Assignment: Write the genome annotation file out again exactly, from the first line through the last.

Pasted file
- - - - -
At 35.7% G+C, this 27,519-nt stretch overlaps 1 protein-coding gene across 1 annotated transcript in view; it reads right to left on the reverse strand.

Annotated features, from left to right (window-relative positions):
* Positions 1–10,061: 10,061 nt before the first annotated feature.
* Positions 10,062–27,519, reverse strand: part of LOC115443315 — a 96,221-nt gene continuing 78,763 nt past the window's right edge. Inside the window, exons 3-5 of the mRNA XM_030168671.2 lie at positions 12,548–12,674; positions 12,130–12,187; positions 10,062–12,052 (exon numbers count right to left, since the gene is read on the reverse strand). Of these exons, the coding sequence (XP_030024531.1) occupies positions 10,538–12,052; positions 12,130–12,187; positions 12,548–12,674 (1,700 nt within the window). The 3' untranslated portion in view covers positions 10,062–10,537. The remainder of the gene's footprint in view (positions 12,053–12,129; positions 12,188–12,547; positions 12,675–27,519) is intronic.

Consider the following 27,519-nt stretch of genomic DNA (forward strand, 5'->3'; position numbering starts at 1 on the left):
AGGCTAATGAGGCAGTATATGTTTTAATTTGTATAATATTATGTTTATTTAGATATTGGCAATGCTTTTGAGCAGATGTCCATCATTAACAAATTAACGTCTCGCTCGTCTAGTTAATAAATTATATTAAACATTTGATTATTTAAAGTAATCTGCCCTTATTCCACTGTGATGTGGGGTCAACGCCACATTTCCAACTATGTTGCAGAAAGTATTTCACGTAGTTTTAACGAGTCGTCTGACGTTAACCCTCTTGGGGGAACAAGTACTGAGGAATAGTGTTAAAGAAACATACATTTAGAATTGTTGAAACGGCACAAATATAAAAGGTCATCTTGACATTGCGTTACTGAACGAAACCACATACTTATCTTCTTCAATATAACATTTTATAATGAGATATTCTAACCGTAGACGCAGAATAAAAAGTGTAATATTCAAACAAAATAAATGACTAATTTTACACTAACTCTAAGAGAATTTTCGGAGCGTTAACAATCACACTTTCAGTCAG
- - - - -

At 35.7% G+C, this 27,519-nt stretch overlaps 1 protein-coding gene across 1 annotated transcript in view; it reads right to left on the reverse strand.

Annotated features, from left to right (window-relative positions):
* Positions 1–10,061: 10,061 nt before the first annotated feature.
* Positions 10,062–27,519, reverse strand: part of LOC115443315 — a 96,221-nt gene continuing 78,763 nt past the window's right edge. Inside the window, exons 3-5 of the mRNA XM_030168671.2 lie at positions 12,548–12,674; positions 12,130–12,187; positions 10,062–12,052 (exon numbers count right to left, since the gene is read on the reverse strand). Of these exons, the coding sequence (XP_030024531.1) occupies positions 10,538–12,052; positions 12,130–12,187; positions 12,548–12,674 (1,700 nt within the window). The 3' untranslated portion in view covers positions 10,062–10,537. The remainder of the gene's footprint in view (positions 12,053–12,129; positions 12,188–12,547; positions 12,675–27,519) is intronic.

Consider the following 27,519-nt stretch of genomic DNA (forward strand, 5'->3'; position numbering starts at 1 on the left):
AGGCTAATGAGGCAGTATATGTTTTAATTTGTATAATATTATGTTTATTTAGATATTGGCAATGCTTTTGAGCAGATGTCCATCATTAACAAATTAACGTCTCGCTCGTCTAGTTAATAAATTATATTAAACATTTGATTATTTAAAGTAATCTGCCCTTATTCCACTGTGATGTGGGGTCAACGCCACATTTCCAACTATGTTGCAGAAAGTATTTCACGTAGTTTTAACGAGTCGTCTGACGTTAACCCTCTTGGGGGAACAAGTACTGAGGAATAGTGTTAAAGAAACATACATTTAGAATTGTTGAAACGGCACAAATATAAAAGGTCATCTTGACATTGCGTTACTGAACGAAACCACATACTTATCTTCTTCAATATAACATTTTATAATGAGATATTCTAACCGTAGACGCAGAATAAAAAGTGTAATATTCAAACAAAATAAATGACTAATTTTACACTAACTCTAAGAGAATTTTCGGAGCGTTAACAATCACACTTTCAGTCAG